This report from The Economist tells of a first self driving public transport bus in uk (though always with an operator who has to correct the computer)
IMHO these figures reported by the Economist make little sense, if none at all from a public good perspective.
In the UK there are 31 thousand buses with an average life of 9.4 years (source: UK government statistics data)
between now and 2035 there will therefore be a total replacement of the fleet.
it turns out that a self driving bus would cost 1.35 million pounds while the cost of a traditional bus is 300k pounds (BBC)
doing a little reverse engineering on the UK government data, it actually shows that that figure is equal to the cost of buying all the buses in the UK plus paying the salaries of all UK drivers (£528 per week) for 12 years.
(though always with an operator who has to correct the computer)
generally, when I see numbers shot like that, I tend to be skeptic.
has anyone done any math on the transfer of value from local workers to tech companies shareholders (who pay no taxes locally) and consequent impact on the treasury ? is this really worth the while ?
beyond the merits of the real possibility of replacing a driver with a computer (who admonishes vandals ?, who helps the old lady or the blind person ?, what about when a drunk person falls asleep or vomits ?, not to mention cybersecurity issues, etc.) and without even accounting for support staff along the routes (as there should always be anyway, to handle exceptions), I have never seen the overall impact on public accounts.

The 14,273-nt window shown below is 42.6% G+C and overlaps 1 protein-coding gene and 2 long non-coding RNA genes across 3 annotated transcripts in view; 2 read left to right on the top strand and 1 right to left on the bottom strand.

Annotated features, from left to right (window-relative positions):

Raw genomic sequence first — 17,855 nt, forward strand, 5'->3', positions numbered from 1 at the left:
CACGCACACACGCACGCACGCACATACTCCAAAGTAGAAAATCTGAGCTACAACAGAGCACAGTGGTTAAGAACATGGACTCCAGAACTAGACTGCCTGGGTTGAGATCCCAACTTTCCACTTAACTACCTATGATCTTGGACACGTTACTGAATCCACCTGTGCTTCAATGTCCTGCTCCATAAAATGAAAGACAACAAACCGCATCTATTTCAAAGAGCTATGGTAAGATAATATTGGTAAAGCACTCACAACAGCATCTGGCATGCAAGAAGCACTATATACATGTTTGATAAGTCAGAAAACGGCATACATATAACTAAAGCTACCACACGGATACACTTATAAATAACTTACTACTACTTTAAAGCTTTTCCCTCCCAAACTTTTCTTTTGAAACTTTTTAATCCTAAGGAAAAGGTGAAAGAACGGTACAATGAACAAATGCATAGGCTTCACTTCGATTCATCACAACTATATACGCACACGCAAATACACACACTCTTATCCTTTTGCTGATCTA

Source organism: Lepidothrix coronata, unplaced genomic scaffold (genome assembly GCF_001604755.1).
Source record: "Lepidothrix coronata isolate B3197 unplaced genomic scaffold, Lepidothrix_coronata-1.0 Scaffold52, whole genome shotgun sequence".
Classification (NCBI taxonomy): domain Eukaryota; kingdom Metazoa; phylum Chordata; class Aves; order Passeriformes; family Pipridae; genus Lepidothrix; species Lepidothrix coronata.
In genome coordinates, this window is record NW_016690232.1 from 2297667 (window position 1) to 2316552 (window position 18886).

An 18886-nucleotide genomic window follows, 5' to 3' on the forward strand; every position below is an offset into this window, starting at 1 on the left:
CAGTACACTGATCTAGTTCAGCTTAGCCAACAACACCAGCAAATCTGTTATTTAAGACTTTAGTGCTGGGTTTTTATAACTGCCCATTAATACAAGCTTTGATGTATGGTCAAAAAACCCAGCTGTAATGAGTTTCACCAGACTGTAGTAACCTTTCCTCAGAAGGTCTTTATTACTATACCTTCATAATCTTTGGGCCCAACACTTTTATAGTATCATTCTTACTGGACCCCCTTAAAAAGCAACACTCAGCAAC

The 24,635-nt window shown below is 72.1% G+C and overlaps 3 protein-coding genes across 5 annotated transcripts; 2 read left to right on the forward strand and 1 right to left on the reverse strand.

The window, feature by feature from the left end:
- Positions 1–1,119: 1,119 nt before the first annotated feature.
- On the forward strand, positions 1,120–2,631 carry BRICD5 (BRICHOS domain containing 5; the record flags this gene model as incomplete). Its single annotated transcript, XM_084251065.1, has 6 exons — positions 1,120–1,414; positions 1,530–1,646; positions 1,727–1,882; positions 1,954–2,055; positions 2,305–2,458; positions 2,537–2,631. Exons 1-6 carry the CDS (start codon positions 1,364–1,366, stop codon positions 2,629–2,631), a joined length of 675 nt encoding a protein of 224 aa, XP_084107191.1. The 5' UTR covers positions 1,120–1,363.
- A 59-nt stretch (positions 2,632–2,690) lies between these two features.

the cost to the community of the salary is less than the total salary paid, as a chunk goes back to the community in taxes/health insurance (out of 26k salary/year there are 5k/year going back to the community, or 19%)
a large chunk of the value of a hypothetical autonomous vehicle is software license on which they pay virtually zero tax : with these numbers £1.05M is “on top” of the cost of the mechanical vehicle, 111k/year of vehicle life that would be transferred from workers’ income to software license
instead of collecting 515M/year from income taxes (103k drivers), the community would lose 650M/year from tax avoidance on software licenses, a self-inflicted total impact of over 1,1Bn/year (without considering any eventual further subsidies to be paid to drivers in this transfer of value from UK people to US shareholders of tech companies…)
Source: The Economist
Promoters say AVs could make transport cheaper, safer and greener. The government reckons the market could be worth £42bn ($52.4bn) by 2035.
Full article: Aboard Britain’s first commercial self-driving bus